Fear. Angst. These feelings are compounded.
We hear of rallies across the globe, acts of ignorant masses. Anti-Semitism is an object in our rearview mirror, much closer than it once appeared. Vandalism, and more specifically hate crimes, rob us of our choice to freely express our Judaism lovingly and outwardly. We are intimidated. We second-guess. We fear the unknown motivations. We shutter ourselves because these cowardly defaming acts etch themselves in our memory.
As Jews it is our obligation to erase the negative imagery of the swastika, to focus on all of the positive reminders we are instructed to use so that we may practice Judaism to the fullest extent- the reminders of tefillin, of tallit. The minhag of kippah. The reminder of mezuzah as we enter and leave a space. The mitzvah of Sukkah- reminding us that even in the darkest of moments, we can find shelter in each other and in the divine. We show our true selves in our response to the darkest of moments.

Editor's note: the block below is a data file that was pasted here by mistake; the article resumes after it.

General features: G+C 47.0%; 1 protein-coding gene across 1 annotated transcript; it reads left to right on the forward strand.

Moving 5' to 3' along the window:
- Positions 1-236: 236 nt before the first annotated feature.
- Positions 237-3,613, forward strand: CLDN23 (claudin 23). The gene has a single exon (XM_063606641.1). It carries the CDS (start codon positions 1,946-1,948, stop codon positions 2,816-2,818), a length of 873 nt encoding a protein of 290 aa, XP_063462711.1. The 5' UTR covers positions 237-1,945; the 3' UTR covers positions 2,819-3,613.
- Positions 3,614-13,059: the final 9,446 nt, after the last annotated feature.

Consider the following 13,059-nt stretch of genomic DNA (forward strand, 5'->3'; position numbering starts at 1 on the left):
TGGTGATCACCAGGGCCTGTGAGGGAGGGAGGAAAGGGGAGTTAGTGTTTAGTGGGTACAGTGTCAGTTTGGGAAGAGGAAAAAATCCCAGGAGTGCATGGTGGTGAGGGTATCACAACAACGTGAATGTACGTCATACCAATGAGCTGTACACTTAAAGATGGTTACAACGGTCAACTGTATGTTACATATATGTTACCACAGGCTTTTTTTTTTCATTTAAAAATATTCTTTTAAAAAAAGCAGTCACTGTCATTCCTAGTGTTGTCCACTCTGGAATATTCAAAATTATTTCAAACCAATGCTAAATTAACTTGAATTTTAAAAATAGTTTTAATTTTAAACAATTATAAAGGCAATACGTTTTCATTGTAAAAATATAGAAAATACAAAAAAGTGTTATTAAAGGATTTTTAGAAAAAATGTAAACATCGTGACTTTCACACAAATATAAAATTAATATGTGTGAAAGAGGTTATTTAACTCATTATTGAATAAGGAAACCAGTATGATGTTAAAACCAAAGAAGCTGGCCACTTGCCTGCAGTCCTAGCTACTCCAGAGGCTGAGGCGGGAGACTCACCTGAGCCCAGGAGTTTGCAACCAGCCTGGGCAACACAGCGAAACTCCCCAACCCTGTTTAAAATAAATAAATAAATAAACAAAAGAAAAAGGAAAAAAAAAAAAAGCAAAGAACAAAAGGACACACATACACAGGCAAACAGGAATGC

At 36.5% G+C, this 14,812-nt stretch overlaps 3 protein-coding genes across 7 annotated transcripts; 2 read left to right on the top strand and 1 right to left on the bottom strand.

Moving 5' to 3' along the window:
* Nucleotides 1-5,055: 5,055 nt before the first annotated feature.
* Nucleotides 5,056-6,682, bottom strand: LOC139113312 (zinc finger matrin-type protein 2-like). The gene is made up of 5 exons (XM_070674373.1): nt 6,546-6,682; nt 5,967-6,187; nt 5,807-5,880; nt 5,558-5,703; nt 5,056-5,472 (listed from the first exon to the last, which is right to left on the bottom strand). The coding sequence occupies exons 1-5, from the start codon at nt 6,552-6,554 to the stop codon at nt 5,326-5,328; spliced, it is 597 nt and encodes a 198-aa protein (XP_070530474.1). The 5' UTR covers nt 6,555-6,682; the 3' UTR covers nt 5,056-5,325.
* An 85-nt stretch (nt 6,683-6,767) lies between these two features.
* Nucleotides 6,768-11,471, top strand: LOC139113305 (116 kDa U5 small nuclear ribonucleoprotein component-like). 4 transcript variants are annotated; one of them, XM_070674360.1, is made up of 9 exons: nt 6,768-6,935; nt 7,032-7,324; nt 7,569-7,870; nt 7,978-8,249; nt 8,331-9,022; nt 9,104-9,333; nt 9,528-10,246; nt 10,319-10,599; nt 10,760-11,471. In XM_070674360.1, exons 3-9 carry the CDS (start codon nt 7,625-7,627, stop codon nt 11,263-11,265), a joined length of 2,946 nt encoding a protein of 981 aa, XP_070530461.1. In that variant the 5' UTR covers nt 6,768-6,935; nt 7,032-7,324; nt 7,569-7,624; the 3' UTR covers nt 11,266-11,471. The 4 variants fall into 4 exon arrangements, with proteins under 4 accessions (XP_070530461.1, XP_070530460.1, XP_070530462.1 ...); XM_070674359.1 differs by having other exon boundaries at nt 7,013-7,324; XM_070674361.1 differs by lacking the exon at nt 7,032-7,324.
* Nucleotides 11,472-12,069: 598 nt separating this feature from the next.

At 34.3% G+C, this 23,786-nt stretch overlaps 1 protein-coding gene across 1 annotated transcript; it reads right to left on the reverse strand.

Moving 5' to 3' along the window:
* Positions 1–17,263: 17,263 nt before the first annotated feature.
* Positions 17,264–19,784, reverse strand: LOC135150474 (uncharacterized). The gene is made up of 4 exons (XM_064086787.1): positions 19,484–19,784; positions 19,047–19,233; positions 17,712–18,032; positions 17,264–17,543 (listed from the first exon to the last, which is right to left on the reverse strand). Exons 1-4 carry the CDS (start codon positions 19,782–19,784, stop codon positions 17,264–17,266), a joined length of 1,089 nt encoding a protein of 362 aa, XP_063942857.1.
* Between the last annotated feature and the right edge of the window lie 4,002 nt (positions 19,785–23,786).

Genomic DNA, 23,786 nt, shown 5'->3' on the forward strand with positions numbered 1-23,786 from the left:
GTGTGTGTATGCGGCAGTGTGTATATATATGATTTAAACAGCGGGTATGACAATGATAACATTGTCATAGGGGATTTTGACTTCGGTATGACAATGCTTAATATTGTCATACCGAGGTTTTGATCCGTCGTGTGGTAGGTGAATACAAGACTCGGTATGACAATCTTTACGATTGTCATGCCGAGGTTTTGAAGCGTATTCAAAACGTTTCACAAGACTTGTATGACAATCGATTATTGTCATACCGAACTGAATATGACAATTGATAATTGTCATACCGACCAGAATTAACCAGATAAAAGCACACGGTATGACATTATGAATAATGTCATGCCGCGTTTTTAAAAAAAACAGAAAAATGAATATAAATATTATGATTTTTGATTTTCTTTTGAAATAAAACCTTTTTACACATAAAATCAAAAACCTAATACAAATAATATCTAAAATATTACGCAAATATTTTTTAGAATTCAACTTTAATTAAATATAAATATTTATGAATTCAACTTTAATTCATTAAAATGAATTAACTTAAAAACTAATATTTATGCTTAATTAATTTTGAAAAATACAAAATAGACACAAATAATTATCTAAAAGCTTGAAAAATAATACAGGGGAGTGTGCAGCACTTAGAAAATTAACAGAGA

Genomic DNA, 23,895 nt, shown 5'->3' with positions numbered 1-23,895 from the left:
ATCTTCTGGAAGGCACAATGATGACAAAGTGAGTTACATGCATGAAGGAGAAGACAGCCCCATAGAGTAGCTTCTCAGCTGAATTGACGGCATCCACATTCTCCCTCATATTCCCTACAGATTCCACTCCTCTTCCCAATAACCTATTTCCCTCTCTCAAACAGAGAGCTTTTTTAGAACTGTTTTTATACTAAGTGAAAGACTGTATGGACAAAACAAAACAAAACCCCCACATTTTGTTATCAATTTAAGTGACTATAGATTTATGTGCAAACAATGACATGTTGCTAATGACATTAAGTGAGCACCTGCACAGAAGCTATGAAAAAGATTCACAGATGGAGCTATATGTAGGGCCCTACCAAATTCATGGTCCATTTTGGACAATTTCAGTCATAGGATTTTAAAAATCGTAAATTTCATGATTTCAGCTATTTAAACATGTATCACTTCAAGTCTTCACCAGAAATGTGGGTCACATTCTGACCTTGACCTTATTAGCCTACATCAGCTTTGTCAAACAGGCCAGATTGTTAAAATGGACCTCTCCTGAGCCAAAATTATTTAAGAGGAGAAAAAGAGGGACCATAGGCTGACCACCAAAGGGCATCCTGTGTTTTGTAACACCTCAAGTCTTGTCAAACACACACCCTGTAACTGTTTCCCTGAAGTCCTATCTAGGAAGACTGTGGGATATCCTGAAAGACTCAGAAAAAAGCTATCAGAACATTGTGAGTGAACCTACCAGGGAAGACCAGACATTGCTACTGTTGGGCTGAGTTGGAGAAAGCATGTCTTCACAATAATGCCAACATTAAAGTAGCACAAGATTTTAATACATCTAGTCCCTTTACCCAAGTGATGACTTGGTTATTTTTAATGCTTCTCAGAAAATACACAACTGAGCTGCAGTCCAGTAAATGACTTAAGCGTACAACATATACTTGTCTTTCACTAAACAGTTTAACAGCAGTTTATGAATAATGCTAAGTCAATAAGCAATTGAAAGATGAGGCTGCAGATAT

Here’s a first hand account to a Sukkot experience, some 70 years ago, at a time and place where Swastika reigned supreme:
“Hassag. It was called a labor camp, but it was a slaughterhouse- no more, no less. We were the remnants of the Chenstochover ghetto. Our families had been sent to their death. Only a few remained- like limbs torn from their bodies, writhing in pain, living a life without life…
Sukkot, the festival which brings farmers and city-apartment house dwellers alike into temporary huts, somehow found its way to Hassag. We discovered an unused corner between two factory buildings. Lumber was piled up, as if in storage, for the sukkah walls, and somewhat above these walls, branches were unobtrusively stacked for the sukkah. We slide in and out of this temporary dwelling with our treasured crusts of bread, thinking of the protective booths in the wilderness.